Jack Levis, is known to many readers as “the UPS guy” in the Penn State Public Broadcasting production The Geospatial Revolution. He gave the opening keynote at this year's Location Intelligence Conference in Washington, DC. He basically backed up his now-famous quip about how UPS used to be a trucking company that used technology, but is now a technology company that happens to use trucks.
He reviewed what analytics are by highlighting their use in “data driven insight.” Organizations focus on first gathering their data together and putting them in order, gaining insight from them and making predictions with them. Said another way, they take data, turn theminto information, then to knowledge. Analytics come in three flavors:
descriptive - where we are
predictive - where we will be
prescriptive - what we should do
As use moves through these “levels”, more data, more expertise and more return can be expected. UPS captures more data both by using is DIAD mobile terminals (described as driver's "assistants" and four location data points captured for each stop. UPS also captures data about its vehicles and has learned that a vehicle that is an outlier in its performance is likely headed for a breakdown. Those vehicles are taken in for service before their planned maintenance cycle. Levis compared it to the Sesame Street game “one of these things is not like the others.”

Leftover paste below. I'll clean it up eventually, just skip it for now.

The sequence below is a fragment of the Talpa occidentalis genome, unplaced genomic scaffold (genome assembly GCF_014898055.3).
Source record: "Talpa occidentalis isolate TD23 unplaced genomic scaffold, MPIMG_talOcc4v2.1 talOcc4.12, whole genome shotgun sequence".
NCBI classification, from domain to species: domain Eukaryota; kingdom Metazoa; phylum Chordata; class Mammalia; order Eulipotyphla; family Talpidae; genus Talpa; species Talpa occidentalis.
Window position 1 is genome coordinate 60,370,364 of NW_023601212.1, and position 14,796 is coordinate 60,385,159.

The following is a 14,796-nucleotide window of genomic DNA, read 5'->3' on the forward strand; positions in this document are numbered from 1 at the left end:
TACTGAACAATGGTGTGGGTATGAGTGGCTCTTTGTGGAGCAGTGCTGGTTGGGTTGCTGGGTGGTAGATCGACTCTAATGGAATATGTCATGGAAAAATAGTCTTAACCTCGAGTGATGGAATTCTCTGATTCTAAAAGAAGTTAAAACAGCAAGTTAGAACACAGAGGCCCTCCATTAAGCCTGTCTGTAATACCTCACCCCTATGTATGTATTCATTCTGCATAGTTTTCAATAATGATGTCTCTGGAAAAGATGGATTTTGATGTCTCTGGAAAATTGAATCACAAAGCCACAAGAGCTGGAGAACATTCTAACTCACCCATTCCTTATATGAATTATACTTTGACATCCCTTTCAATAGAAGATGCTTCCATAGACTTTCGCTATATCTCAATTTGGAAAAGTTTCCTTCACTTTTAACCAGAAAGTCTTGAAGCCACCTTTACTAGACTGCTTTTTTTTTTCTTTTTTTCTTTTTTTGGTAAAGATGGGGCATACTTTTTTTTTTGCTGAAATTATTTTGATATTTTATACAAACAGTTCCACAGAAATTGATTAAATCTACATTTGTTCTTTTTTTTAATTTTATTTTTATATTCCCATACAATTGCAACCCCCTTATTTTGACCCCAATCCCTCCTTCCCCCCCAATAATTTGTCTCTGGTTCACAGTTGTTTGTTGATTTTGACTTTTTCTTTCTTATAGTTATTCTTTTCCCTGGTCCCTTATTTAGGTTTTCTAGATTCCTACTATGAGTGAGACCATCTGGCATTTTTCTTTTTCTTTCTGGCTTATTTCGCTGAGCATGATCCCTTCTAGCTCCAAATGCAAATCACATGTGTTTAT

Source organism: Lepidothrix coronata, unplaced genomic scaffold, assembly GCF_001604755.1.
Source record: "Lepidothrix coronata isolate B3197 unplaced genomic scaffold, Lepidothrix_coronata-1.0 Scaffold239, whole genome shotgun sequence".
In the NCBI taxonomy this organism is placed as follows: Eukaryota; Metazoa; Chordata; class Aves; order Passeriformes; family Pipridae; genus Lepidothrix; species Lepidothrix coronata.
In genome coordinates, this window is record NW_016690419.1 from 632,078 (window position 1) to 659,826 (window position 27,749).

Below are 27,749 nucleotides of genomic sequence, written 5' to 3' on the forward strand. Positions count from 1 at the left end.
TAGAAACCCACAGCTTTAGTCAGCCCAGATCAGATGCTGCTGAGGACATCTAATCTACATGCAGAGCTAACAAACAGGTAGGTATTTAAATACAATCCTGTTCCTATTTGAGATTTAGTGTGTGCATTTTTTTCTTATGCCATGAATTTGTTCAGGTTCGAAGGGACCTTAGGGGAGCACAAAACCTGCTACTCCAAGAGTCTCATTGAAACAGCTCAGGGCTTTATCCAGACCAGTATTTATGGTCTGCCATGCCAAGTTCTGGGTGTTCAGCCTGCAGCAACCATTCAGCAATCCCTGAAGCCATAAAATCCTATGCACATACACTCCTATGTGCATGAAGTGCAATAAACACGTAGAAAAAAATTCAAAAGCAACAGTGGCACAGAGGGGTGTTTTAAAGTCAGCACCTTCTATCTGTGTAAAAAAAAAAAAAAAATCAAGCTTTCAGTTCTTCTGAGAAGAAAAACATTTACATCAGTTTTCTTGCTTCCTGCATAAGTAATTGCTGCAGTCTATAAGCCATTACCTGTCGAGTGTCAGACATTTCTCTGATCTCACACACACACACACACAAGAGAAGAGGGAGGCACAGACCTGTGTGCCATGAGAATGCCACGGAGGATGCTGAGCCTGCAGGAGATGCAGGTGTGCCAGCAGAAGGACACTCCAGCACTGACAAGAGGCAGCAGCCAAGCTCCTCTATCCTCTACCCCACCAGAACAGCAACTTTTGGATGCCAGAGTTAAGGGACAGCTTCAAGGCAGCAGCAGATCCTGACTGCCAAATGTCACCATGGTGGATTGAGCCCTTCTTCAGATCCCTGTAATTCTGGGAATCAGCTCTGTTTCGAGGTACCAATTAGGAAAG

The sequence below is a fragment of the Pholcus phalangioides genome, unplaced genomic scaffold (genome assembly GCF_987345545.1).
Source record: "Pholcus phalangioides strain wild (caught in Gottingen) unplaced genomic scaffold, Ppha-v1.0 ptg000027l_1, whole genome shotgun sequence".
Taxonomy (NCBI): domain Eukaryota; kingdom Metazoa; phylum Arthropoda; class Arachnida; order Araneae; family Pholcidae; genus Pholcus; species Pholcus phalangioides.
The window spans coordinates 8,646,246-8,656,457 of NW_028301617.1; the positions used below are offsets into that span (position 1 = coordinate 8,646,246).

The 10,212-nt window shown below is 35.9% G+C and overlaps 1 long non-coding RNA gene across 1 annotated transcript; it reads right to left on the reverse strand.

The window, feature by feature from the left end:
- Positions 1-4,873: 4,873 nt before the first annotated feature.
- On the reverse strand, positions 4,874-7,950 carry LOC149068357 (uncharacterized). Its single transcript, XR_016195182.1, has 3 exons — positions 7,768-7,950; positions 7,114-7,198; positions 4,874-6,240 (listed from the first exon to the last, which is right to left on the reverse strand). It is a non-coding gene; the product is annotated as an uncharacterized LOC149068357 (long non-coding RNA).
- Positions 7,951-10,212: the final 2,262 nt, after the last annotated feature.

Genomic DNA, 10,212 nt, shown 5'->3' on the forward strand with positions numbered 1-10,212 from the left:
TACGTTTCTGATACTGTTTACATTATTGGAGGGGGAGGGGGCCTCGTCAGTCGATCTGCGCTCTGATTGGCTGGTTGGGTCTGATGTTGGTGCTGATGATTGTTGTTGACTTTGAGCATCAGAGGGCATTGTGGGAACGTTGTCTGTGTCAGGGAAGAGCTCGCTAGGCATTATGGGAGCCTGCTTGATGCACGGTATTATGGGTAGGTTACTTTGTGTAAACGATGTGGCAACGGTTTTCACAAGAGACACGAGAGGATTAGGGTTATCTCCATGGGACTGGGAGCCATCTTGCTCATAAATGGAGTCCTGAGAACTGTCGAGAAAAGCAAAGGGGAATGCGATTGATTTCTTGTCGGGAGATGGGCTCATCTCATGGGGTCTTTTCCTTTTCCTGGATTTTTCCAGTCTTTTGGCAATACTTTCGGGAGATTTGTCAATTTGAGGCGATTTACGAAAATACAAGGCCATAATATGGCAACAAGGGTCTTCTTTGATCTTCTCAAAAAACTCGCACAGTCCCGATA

Implementing analytics technology at UPS required updating every UPS procedure, including the details in the now 74 page drivers manual. Those changes have meant reducing 85 millions miles driven/year, 95% less time spent on training, 8M gallons less fuel used, 85K fewer metric tons of CO2 expelled.
The future looks bright. Even now customers can customize (for free) their delivery preferences (leave the package if I’m not home, leave with a neighbor, etc.) and even designate a delivery window within two hours. Levis and his colleagues want to go beyond prescriptive analytics to what he calls "clarovoyance," knowing what problems will pop up before they do.
Also in the future: a Nova episode with David Pogue that puts a spotlight on UPS’ use of analytics. Levis shared that Pogue did not stand a chance when competing with his routing optimization tools. In fact, he "fake fired" Pogue!
The Q&A was far-reaching but two questions, actually their answers, were startling. The first was about UPS use of real time data (weather, traffic, etc.). It currently does not use any. Why not? Adding it in along with the complexity of just its stops is too much. If real time is added, it will be real time data about if trucks leave a stop early or late. The other question was about UPS plans to sell its very detailed and accurate address data. While discussions have occurred and continue to occur with UPS mergers and acquisitions team, Levis hinted very few industries need the detail it does (he did note working with some emergency response teams). Further, he observed, trying to sell or license data people think should be free, doesn’t work to well.